If we have met, you know that I am working with a highly regional speech pattern. Once, I could and would suppress it. Notably, I put it in the closet to go meet my honorable future in-laws for the first time, upstate.
I knew my vigilance was working when they complimented me on not sounding Southern.
Twenty years later, I wear it all the time. I’ve decided it is a way of preserving biocultural diversity.
In “Looking for My Cojoc,” my colleague Kati Vereshaka wrote a poignant account of her search for a traditional embroidered sheepskin vest in her home country, Romania.
She wrote, “There was a time before everything came wrapped in plastic; when every stitch on a shirt told a story; when sitting around a fire was a history lesson, catching up on news, quality time with the family, and bedtime story all wrapped into one.”
Sustaining and Strengthening
And I thought, oh yeah. Like the ladies of Romania Vereshaka describes, people here would gather to make our traditional crafts. In America it was quilts and needlepoint. I’ve read a study or two that say working with one’s hands is calming, healing. We all know that genuine social interaction helps people live longer. Those Romanian and American needlewomen were not only creating beautiful, useful objects. They were sustaining a beautiful culture and strengthening their own health.
That was two or three generations ago. Now we gather to watch HBO. Or even worse, scatter to gaze into our individual screens.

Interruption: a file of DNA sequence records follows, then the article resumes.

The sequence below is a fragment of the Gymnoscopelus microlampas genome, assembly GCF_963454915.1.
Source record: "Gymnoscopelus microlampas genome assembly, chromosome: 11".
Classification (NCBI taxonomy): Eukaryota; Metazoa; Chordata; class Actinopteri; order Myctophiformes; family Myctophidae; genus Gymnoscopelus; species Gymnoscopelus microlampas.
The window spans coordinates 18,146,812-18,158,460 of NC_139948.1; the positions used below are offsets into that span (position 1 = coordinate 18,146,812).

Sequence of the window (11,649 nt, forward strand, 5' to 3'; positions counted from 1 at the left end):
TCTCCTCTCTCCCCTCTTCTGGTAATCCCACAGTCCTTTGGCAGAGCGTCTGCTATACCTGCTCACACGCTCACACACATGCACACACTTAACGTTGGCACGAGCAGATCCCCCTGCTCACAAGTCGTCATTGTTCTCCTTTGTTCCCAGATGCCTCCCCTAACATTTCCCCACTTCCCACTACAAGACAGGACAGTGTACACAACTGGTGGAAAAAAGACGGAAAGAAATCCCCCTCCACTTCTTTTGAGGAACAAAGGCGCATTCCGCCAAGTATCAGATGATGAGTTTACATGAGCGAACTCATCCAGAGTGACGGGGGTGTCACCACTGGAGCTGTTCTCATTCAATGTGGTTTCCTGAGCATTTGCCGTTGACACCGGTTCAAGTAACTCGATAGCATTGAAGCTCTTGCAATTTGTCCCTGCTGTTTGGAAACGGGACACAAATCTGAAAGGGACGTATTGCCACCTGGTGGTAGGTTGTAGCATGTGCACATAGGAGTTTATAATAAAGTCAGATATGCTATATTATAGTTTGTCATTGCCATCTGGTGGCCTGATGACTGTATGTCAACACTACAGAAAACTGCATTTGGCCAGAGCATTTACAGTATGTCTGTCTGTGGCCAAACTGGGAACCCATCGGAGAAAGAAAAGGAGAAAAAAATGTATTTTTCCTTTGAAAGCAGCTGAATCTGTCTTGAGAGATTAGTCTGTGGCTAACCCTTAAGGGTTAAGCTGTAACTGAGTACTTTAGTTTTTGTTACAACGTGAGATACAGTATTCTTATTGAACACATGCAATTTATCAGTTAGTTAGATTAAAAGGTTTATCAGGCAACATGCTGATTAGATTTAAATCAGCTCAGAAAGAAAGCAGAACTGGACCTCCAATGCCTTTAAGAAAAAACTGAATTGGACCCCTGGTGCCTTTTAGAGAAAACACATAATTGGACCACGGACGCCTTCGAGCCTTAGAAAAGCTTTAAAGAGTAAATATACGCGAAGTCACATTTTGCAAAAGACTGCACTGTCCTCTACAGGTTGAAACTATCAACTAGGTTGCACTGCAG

Our hands, masterpieces of versatility, don’t exactly fulfill their potential when they hold an addictive little rectangle and send tweets and texts. Or when they press a remote.
But as Verashaka wrote, globalization is homogenizing all cultures, making everyone everywhere the same. My counterpart in South Korea might hold the same little rectangle as the one I hold.
A column in the New York Times today offered the amazing factoid that languages are dying out at the same rate as species. The authors wrote that globalization is limiting how we speak and read, according to the report “Biocultural Diversity: Threatened Species, Endangered Languages.”
If we are indeed in the process of a mass extinction, there may not be a remedy. It might be our larger fate.
If we are, I hope rich varieties of culture rise anew. I do not want the world to be one big sterilized nothing.
American quilting bees and the Romanian way of spending years making a trousseau to adorn your married life are the kinds of things that feed the soul.
If we are not in the process of a mass extinction, I want to protect and revive all those great individual bits of traditional culture.
Living in an air-conditioned pod with the windows sealed and gazing into a screen are not the kinds of things that feed the soul.
Don’t get me wrong. I’m no Luddite. I like cars and aeroplanes (as my father called them) and the Interwebs and modern medicine, I totally do.
But I think many of those unique traditions are gifts from the gods. Treasures.
Appalachian singing, quilting, storytelling, how to fry catfish, caring for cast iron skillets, growing your own okra and tomatoes, bottle trees (to catch evil spirits before they enter your house), drinking honeysuckle nectar, frying hoe cakes, making dolls from hibiscus blossoms—these bits of knowledge live in me, and I am going to keep them alive.
Also going to keep my accent. It’s an auditory reminder of when regions had regional character, when unique traditions were going strong.
Y’all keep your accents, too. They add flavor. When you keep yours, you are conserving biocultural diversity.